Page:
From Neuromancer, his edgy opener over 25 years ago, to last year's techno-insightful Zero History, Gibson has written arresting fiction. Perhaps less well known but just as arresting is his nonfiction. Gibson's pieces have appeared in many venues, e.g., Wired (drug trafficking in Singapore). This volume collects 30 years' worth of journalism, including material that was never published, appeared only online, or graced magazines that no longer exist. A kaleidoscope likely to interest anyone interested in current culture.
Kirkus Reviews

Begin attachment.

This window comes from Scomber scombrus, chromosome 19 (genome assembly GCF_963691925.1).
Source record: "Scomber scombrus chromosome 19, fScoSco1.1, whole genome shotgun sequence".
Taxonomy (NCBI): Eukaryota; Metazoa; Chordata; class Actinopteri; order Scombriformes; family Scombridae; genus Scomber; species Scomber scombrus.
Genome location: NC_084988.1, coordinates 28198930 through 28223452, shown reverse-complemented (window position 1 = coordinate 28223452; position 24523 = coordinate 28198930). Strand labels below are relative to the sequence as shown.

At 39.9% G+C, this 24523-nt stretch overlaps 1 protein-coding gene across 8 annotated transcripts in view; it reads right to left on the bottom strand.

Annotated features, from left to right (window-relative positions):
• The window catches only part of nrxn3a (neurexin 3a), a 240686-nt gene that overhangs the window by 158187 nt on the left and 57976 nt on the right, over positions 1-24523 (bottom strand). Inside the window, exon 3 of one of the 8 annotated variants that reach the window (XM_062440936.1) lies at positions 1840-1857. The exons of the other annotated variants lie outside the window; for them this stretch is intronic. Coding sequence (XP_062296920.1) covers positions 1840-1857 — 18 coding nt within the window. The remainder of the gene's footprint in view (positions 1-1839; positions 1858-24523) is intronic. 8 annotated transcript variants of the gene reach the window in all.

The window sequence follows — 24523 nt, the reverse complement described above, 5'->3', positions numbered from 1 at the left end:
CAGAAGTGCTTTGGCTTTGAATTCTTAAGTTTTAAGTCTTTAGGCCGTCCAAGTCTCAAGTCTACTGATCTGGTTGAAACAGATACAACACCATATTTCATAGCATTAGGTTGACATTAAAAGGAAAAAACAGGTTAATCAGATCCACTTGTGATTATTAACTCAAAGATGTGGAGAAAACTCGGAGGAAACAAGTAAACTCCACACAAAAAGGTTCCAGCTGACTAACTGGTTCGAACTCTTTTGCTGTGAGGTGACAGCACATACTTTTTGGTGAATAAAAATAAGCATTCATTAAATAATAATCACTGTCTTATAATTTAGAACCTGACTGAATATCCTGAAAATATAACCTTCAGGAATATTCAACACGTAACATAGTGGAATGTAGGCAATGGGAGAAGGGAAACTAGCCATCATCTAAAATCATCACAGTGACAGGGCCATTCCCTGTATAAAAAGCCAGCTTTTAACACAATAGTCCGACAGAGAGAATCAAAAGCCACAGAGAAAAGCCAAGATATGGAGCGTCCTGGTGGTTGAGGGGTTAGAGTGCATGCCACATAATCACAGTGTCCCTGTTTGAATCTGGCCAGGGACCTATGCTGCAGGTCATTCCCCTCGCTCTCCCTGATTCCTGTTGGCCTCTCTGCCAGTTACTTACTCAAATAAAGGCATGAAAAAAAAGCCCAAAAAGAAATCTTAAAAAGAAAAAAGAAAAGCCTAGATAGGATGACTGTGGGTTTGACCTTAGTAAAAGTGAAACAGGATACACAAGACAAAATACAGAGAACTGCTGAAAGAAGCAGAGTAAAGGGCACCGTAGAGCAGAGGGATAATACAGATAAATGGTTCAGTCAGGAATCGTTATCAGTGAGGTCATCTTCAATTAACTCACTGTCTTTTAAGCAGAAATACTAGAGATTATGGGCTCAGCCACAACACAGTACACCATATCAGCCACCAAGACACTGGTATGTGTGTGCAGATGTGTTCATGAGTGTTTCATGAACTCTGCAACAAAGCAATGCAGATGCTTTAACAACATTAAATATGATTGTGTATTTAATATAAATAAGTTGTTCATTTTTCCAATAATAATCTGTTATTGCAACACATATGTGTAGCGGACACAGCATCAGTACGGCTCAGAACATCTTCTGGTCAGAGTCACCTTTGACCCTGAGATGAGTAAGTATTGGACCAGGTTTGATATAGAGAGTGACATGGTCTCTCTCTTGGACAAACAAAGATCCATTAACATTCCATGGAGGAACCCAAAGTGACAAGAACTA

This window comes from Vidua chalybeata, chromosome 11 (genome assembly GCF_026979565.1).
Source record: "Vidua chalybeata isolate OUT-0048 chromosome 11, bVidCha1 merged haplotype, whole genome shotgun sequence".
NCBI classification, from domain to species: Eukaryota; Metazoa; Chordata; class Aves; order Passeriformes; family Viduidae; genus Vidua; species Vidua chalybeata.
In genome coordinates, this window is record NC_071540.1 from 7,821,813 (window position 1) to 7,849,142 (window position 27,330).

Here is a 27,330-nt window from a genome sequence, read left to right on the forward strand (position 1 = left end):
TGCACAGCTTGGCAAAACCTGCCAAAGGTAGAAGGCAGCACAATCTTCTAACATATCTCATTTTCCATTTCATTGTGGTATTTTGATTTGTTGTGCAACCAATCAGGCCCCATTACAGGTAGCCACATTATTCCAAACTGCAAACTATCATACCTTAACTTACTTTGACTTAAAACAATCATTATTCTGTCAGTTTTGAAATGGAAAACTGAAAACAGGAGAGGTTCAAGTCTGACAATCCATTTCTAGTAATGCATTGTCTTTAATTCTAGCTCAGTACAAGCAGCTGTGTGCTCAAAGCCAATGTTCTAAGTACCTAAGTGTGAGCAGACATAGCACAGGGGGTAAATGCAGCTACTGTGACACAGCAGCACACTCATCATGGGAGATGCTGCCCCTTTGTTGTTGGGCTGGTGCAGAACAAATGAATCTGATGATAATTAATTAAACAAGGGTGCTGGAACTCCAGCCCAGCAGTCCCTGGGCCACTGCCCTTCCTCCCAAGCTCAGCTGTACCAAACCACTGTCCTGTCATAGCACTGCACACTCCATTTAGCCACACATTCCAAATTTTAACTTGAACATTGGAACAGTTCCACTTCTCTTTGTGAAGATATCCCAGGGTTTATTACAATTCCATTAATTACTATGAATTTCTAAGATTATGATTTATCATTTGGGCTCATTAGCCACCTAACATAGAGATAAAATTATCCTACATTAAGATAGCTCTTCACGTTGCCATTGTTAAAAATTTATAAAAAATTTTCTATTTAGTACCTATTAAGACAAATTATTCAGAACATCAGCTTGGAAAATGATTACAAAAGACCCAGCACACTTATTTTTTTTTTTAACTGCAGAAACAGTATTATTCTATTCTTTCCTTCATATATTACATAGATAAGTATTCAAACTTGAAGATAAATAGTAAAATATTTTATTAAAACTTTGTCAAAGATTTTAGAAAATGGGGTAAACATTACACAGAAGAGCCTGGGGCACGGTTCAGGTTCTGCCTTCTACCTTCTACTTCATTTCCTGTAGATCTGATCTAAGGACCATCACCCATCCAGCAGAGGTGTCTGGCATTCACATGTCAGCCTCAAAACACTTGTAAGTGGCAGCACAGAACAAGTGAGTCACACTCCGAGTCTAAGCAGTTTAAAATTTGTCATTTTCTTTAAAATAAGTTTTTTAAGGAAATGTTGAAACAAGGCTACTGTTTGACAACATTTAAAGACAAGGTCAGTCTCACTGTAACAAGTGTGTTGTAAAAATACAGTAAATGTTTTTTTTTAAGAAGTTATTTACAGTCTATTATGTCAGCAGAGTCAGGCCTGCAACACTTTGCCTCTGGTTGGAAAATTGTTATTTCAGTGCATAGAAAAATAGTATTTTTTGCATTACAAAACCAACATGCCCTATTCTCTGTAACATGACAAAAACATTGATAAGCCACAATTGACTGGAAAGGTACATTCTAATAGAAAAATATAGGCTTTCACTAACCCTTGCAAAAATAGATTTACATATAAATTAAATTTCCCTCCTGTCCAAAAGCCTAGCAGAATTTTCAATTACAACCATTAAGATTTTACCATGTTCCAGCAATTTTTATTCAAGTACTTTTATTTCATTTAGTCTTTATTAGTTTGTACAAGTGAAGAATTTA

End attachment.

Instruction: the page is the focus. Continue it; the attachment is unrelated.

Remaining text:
Cyberpunk's patron saint of prose proves that his reality is every bit as trippy as his fiction. Gibson's gift for language is such that banal discussions of Steely Dan and even eBay easily take on otherworldly aspects. In his universe, Singapore is left of Pluto, London lies in the Crab Nebula and Tokyo, of course, might well have its own extra-dimensional zip code. Fans of Mona Lisa Overdrive, Neuromancer and Gibson's other popular sci-fi novels will not find this at all strange. There is an element of exclusivity to Gibson's writing that almost lies at the polar end of exposition—or as the author might write, "geared in some achingly complex sphere within sphere way." The illumination in this text comes from the extent to which the complex author reveals himself to be entirely ordinary, just an average Joe trying to make a living off his writing. Recollections of learning the craft, avoiding the Vietnam War, meeting a woman and getting married show that the man who pioneered "cyberspace" (while actually coining the term) is actually just a normal guy. The welcome humanity seeping through the cracks of this matrix serve as an intriguing counterpoint to the esoteric musings heaped on everything from Japanese movie stars to curious storefront windows. Other targets of the author's wonder include the Internet, Futurism and one dude's particularly snazzy pair of jeans. Gibson bolsters the good feelings even further by following up each of these original entries with a brief explanation of what he was thinking about at the time of their creation. In this case, understanding the writer a little better makes the fantastic thoughts emanating from his head all the more captivating and strange. A provocative, surprising look at the lesser-known parts of a sci-fi superstar's writing career.